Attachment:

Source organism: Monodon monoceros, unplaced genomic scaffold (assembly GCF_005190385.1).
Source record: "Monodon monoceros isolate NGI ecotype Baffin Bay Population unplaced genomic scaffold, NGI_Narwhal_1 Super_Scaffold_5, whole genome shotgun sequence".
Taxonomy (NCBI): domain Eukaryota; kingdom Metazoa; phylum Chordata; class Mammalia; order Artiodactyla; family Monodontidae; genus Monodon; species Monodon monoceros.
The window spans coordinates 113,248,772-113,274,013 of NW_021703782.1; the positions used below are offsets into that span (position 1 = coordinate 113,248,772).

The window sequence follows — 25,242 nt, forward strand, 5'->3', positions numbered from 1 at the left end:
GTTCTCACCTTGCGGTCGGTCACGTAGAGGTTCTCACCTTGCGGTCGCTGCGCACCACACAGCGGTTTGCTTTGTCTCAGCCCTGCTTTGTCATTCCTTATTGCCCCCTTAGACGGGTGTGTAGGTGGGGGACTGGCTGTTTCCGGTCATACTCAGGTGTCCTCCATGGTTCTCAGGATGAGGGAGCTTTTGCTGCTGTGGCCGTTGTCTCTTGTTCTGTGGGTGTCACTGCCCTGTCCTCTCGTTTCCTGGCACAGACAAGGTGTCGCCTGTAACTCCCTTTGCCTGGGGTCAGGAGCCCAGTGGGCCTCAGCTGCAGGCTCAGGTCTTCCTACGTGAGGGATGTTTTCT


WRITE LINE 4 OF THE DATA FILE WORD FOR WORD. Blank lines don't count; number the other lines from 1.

The window spans coordinates 113,248,772-113,274,013 of NW_021703782.1; the positions used below are offsets into that span (position 1 = coordinate 113,248,772).